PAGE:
Velocity Insight attended the 26th annual Enercom Oil & Gas Conference in Denver this week. It’s always a nice venue to see what investors and C-suites are thinking about – if you didn’t make it, the recordings are available.
VI was invited to sit on a panel Wednesday afternoon with some smart data-oriented folks – Luis Rodriguez, Pete Fischer, and David Forsberg. Check out that discussion on Enercom’s website or scroll to the bottom.
We (okay, Zack) sat through many hours of pitches from E&P companies and spent even more hours chatting it up in the halls and happy hours. I’ve been attending Enercom annually since 2009, and it’s interesting to think about how things have changed. A few quick themes we heard a lot about:
01. ESG, ESG, ESG.
Compared to the last in-person Enercom conference in 2019, I would guess that acronym’s usage is up 10-fold (Environmental, Social, and Governance, if you’re wondering). It’s gone from a bullet point to a full slide, or from a full slide to the whole deck. I heard it from all sides – C-suites, investors, private equity sponsors, and lenders. There’s definitely a sense of “if you ain’t on the bus, you’re getting run over.”
02. E >> G >> S, at least from the C-suites.
In rank order, I heard the most about methane/carbon emissions, relatively less about governance, and still less about social issues in the E&P slide decks. A typical deck might have a full slide on air emissions (not a whisper about soil/water impacts), several bullets on governance (board construction, executive comp, etc.), and a single bullet on diversity and inclusion statistics. Politically-exposed operators spent a fair bit of time on community outreach (DJ operators especially), but usually in the context of Environmental Impact.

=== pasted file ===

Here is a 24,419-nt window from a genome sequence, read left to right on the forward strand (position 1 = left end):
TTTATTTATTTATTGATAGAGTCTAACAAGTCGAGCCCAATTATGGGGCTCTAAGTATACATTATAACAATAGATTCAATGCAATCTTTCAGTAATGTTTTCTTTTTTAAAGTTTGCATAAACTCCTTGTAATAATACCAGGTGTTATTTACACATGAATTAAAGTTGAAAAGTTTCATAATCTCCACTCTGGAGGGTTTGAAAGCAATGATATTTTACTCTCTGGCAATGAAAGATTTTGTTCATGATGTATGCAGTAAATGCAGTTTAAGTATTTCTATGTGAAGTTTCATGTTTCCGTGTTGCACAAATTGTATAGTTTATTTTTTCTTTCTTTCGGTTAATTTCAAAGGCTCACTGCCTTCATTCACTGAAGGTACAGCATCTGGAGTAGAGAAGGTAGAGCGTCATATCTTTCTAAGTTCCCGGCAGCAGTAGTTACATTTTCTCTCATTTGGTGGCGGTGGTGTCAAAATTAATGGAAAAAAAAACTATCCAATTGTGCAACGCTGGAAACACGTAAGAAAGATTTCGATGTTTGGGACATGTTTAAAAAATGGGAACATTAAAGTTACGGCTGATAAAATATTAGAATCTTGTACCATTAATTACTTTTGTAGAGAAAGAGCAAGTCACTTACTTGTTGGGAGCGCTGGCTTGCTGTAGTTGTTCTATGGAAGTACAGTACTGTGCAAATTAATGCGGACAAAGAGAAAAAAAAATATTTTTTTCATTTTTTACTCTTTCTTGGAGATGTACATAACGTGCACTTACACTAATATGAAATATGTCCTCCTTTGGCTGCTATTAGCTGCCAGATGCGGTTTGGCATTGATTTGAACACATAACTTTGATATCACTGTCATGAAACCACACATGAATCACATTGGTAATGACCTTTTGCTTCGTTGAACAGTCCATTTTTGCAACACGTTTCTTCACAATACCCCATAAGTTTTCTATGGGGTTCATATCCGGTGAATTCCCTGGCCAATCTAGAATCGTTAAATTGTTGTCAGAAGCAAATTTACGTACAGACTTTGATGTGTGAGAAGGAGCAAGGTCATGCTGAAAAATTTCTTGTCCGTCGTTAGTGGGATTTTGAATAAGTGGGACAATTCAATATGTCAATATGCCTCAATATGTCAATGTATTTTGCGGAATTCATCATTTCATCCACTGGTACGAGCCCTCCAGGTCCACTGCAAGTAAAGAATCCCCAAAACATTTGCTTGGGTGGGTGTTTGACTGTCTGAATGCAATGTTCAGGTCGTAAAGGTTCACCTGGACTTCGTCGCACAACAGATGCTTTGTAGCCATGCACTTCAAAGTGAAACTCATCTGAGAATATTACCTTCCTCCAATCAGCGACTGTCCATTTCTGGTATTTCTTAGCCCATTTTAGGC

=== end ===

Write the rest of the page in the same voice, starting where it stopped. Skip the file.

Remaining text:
03. Shareholder distributions are basically required.
No surprise here, but lots of talk about initiating dividends, increasing dividends, and share buyback programs. I heard more than a couple investors ask direct questions to CEO’s about how those efforts could be accelerated. If you’re a public E&P that isn’t either aggressively paying down debt or distributing cash, you’re in the doghouse. $65 oil is not an excuse to outspend cashflow anymore.
04. Little talk of G&A reductions.
After two years of the steady drumbeat of headcount/G&A cuts, I don’t recall a single mention of layoffs, early retirements, etc. Combining that with the uptick of job listings I’ve seen/heard, I suspect E&P employment may have bottomed for the moment.
So what does all that mean for data management and analytics? My guess is that E&P IT/analytics budgets are at least flat, if not rising modestly. Data management for the air emissions aspects of ESG is *not* simple, and grinding down LOE/CAPEX to pay those divvies is a lot easier if you’re investing in technology. That said, I don’t think I heard AI and ML thrown around as buzzwords nearly as much as I did in 2018 and 2019. Centennial was the only operator I saw dedicate serious airtime to it. Somebody get this man a word cloud, stat!
My final thought is on the dramatic difference in the tone and content from URTeC (see our takeaways from the biggest petrotechnical conference of the summer) to Enercom. It went from lots of talk about new technology and digital transformation, to almost none. The stuff that reservoir engineers and petrophysicists are talking about is definitely not the same stuff that COO’s and portfolio managers are talking about.
Watch the panel
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